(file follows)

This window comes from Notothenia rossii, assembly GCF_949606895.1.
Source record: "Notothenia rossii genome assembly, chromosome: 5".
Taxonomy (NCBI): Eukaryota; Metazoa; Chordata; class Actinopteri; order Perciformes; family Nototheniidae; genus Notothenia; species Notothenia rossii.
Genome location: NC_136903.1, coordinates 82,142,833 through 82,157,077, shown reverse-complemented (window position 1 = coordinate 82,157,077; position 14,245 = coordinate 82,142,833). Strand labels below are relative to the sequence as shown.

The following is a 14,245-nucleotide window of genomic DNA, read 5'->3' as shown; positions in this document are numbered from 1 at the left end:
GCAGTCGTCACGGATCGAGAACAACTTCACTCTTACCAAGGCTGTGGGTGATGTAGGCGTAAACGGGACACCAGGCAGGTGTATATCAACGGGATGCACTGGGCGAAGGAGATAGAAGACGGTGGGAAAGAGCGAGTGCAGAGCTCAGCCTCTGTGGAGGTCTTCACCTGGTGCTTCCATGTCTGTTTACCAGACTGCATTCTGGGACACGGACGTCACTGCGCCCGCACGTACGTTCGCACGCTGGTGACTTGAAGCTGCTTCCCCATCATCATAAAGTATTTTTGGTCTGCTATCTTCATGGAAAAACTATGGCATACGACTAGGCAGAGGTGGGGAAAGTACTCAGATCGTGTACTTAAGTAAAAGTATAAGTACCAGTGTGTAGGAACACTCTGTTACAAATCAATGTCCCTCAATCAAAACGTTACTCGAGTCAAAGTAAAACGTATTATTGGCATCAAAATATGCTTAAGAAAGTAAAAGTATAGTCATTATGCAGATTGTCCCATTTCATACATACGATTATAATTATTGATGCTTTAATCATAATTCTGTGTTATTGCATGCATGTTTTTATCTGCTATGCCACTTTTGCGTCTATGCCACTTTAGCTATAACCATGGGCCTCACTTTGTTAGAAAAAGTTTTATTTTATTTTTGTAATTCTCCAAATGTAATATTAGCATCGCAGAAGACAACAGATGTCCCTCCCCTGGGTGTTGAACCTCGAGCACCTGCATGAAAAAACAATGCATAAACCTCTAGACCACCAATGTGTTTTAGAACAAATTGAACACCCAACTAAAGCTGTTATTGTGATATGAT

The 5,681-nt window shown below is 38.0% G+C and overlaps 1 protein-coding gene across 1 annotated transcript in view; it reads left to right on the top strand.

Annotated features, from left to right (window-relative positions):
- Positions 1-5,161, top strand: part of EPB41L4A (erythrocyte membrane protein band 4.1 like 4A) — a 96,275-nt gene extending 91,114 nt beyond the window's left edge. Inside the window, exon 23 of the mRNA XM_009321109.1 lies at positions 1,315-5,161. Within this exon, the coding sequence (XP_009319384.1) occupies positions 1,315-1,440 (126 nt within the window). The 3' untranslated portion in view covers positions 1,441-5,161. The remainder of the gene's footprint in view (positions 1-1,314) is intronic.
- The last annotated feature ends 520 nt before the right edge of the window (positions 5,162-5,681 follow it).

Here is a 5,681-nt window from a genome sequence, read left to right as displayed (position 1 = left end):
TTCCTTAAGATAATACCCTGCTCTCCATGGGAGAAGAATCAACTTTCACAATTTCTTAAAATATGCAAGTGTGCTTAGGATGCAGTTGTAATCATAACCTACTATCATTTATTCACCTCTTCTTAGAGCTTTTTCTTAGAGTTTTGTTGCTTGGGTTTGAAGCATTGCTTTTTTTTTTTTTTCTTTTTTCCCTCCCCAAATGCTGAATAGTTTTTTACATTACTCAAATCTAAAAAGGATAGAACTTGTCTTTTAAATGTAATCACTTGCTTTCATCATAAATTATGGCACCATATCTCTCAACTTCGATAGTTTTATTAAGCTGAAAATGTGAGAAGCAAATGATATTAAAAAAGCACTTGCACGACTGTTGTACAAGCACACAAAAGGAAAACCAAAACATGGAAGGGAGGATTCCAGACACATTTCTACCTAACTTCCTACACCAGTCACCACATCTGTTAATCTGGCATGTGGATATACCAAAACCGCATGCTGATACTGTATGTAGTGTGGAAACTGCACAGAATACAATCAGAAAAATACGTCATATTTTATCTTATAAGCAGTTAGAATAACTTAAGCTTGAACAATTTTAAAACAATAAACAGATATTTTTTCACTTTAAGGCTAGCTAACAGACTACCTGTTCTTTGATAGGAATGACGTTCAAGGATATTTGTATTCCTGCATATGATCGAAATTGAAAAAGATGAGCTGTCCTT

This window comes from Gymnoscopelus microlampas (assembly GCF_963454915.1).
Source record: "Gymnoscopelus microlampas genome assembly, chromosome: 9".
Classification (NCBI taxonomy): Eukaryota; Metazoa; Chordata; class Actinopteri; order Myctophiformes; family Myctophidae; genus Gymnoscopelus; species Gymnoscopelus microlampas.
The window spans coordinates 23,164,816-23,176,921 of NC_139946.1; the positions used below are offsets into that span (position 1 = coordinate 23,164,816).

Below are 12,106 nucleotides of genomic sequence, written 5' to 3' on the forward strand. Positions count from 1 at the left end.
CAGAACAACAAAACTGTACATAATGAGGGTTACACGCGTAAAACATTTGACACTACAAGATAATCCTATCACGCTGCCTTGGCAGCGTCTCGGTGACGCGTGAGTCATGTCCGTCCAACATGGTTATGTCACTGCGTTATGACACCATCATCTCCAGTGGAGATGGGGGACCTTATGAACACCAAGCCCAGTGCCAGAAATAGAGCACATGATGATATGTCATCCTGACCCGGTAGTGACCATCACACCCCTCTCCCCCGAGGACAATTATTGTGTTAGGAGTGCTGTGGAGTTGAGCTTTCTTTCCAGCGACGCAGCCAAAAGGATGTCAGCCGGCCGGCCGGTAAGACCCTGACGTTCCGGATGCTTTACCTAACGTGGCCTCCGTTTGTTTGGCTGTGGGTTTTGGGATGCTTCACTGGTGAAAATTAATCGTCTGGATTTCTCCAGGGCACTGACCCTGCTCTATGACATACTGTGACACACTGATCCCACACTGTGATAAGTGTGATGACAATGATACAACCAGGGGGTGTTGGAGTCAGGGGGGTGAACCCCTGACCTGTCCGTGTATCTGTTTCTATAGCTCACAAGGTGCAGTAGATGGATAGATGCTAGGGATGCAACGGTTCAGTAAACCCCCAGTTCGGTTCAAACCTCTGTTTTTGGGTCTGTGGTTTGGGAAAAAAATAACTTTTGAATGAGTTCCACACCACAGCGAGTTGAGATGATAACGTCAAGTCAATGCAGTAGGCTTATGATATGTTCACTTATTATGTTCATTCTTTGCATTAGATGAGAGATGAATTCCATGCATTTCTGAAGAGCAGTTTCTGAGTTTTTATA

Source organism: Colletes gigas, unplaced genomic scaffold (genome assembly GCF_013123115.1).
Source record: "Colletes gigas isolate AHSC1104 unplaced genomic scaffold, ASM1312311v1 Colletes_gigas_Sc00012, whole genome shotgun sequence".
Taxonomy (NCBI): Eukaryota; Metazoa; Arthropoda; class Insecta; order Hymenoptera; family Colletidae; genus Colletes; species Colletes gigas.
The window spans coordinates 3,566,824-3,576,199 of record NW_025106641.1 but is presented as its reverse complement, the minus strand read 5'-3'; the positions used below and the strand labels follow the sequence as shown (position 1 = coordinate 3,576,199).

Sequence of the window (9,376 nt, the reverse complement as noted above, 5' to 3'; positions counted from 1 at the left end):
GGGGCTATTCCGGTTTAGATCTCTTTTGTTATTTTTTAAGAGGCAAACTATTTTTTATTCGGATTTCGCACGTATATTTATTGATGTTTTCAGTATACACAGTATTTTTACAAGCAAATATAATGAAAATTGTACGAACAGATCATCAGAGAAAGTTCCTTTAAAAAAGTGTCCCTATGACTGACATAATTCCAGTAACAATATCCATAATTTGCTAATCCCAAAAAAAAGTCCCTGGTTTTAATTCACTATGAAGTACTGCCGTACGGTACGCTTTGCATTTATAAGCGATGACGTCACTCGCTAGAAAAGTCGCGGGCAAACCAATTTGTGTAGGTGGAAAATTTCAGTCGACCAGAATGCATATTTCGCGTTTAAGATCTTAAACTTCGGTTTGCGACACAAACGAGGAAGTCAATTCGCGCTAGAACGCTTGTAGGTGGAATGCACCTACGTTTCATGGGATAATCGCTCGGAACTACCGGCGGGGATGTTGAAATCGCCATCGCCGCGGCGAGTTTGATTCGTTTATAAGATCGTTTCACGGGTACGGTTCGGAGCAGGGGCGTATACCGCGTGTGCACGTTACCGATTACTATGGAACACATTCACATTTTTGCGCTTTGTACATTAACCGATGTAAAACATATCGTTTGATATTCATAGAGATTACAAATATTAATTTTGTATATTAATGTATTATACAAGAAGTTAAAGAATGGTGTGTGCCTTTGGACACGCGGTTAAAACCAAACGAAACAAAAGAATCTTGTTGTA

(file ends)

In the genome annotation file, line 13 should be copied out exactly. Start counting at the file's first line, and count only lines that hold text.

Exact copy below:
This window comes from Gymnoscopelus microlampas (assembly GCF_963454915.1).